Bolger, O’Sullivan and Rock will command support in Leinster, Munster and Connacht respectively but aren’t thought to have exclusive hold on all of those counties whereas Burns is believed to have the preponderance of the Ulster delegates backing him.

Rock has the benefit of Connacht not having supplied a president in the 20-plus years since Joe McDonagh, who served between 1996 and ’99. Whereas there isn’t strict rotation, it can be a factor.

In the last election in 2017, there was a total valid poll of 278 and current president John Horan won on the first count with 140.

There is a tendency for support to turn very fluid in the final days of a campaign, as delegates get wind of momentum. It’s not however as prone to opportunism as in days gone by when the electoral system required fresh rounds of voting after each elimination, which often led to front runners picking up bonus support from those looking to back winners.

The candidates

Jim Bolger (Clonmore and Carlow)

Currently: Member of GAA Management Committee, outgoing Leinster chair
Occupation: Local authority Health and Safety Officer
The fact that I played and coached at club and inter-county level along with my extensive administrative experience gives me a great appreciation of what all three strands entail and informs my leadership style. One of the pillars of my candidacy is concern about the inter-county game, its financial sustainability and the issues of player welfare, as reflected in the 2018 ESRI report. I intend to set up a select committee to look at this. I envisage a radical model where the bainisteoir concentrates on coaching and team preparation with a general manager appointed by the county committee in charge of logistics and backroom recruitment. It’s getting harder to attract and retain volunteers because of time constraints, commuting, work and family demands. As Leinster chair, I organised the introduction of volunteer supports in areas like bookkeeping, data protection, health and safety, child protection. Positively received, these merit wider roll-out. . .

Jarlath Burns (Silverbridge, Armagh)

Currently: Member of Ulster Council executive, previously GAA Management Committee and Central Council.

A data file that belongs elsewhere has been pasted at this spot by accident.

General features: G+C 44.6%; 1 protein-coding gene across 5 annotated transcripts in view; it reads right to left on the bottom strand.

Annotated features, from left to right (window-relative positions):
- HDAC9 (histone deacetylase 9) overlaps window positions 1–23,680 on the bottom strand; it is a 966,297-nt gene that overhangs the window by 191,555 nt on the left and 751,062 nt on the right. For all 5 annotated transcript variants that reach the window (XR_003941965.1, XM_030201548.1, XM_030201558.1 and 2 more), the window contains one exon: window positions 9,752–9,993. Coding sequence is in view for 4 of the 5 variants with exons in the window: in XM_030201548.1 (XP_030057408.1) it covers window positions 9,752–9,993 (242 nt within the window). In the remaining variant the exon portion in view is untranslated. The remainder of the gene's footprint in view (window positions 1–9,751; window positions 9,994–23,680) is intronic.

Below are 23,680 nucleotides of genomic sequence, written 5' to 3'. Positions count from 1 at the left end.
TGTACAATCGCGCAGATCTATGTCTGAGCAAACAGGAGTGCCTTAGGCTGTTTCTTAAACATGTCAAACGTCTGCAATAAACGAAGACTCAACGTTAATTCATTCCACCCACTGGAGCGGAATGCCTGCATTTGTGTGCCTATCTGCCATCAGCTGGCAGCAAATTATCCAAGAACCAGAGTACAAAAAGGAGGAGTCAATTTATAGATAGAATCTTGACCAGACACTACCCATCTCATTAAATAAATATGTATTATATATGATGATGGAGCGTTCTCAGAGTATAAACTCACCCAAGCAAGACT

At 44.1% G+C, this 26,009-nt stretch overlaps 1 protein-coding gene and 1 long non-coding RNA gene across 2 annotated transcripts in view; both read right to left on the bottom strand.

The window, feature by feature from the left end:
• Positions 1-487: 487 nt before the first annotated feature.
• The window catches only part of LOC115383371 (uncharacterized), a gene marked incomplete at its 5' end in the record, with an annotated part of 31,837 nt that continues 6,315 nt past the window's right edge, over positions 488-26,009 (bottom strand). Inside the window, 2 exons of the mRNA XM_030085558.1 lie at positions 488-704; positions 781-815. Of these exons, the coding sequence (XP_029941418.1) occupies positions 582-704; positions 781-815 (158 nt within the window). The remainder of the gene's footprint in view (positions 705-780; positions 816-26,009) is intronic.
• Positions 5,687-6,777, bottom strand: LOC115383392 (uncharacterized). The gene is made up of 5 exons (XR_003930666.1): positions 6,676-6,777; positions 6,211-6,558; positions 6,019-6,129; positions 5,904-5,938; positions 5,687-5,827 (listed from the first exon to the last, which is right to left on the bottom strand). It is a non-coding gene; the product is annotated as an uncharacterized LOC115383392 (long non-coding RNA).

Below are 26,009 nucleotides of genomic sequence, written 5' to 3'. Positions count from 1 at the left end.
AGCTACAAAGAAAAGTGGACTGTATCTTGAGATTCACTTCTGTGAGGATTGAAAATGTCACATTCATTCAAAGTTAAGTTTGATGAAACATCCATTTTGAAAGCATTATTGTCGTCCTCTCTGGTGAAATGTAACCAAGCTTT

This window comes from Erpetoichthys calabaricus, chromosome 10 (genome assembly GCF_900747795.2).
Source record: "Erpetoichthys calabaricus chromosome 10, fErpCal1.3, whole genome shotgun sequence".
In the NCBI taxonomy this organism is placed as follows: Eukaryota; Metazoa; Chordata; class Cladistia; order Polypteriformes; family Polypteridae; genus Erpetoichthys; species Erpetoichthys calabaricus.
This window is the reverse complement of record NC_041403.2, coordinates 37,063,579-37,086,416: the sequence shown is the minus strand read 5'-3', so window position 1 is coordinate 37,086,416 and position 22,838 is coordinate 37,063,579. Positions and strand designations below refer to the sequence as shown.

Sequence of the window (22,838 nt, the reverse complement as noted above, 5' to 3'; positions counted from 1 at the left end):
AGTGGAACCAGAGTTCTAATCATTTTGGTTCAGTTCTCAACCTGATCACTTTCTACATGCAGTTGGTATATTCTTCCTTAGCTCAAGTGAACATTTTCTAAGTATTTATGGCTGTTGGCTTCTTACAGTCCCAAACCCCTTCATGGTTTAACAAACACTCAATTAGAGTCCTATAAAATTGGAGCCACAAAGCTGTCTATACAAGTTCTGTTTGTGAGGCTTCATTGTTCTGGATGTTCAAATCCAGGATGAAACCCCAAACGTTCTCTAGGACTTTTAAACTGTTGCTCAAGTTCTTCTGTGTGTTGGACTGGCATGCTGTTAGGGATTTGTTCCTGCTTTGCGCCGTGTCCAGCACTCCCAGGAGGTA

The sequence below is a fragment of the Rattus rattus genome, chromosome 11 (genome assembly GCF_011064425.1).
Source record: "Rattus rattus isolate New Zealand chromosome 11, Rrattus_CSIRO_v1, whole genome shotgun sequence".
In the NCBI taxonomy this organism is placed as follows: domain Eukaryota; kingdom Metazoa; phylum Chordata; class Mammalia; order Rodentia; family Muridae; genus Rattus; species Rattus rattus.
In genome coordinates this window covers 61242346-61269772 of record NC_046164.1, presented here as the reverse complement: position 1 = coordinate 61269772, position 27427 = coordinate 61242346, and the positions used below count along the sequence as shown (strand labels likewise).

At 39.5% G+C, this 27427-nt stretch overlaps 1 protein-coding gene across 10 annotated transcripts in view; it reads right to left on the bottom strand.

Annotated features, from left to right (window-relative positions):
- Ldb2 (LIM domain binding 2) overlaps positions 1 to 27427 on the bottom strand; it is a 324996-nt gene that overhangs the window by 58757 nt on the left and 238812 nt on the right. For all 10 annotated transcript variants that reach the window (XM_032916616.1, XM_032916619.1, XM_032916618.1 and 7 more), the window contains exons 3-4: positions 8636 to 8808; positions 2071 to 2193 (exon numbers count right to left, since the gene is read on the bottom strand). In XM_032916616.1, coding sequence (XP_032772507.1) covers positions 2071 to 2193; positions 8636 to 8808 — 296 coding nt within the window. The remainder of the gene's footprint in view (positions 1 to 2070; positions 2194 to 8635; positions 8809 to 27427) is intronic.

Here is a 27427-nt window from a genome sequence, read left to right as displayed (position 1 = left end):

Occupation: Principal, St Paul’s Bessbrook
I played at the highest level and lined out for my club until I was 50. I am on the DRA panel and have served on Central Council, Management Committee and as chairman or secretary of my club since 2010. I have a deep understanding of issues, facing ordinary members and have produced a toolkit for GAA volunteers. Two reports I’d like to see implemented are those from the committees on Fixtures Review and the Talent Academy, which promotes the idea of more holistic development of players rather than an elite production line . . . If I had to nominate one issue that I will feel a failure for not resolving, it’s changing the culture around the inter-county game. Niall Moyna says teams could train 40 per cent less without affecting the quality of the games. Amateur status isn’t primarily about pay-for-play; it’s about making the games accessible to all. The GPA should take a lead on this and state their players aren’t available until January 1st and during the Allianz Leagues for only two nights a week. Fine counties who fail to comply. We need to establish a demographics committee to assemble data for use in facilitating amalgamations.

Mick Rock(Elphin and Roscommon)

Currently: Chair of the National Club Committee, previously GAA Management Committee and Central Council.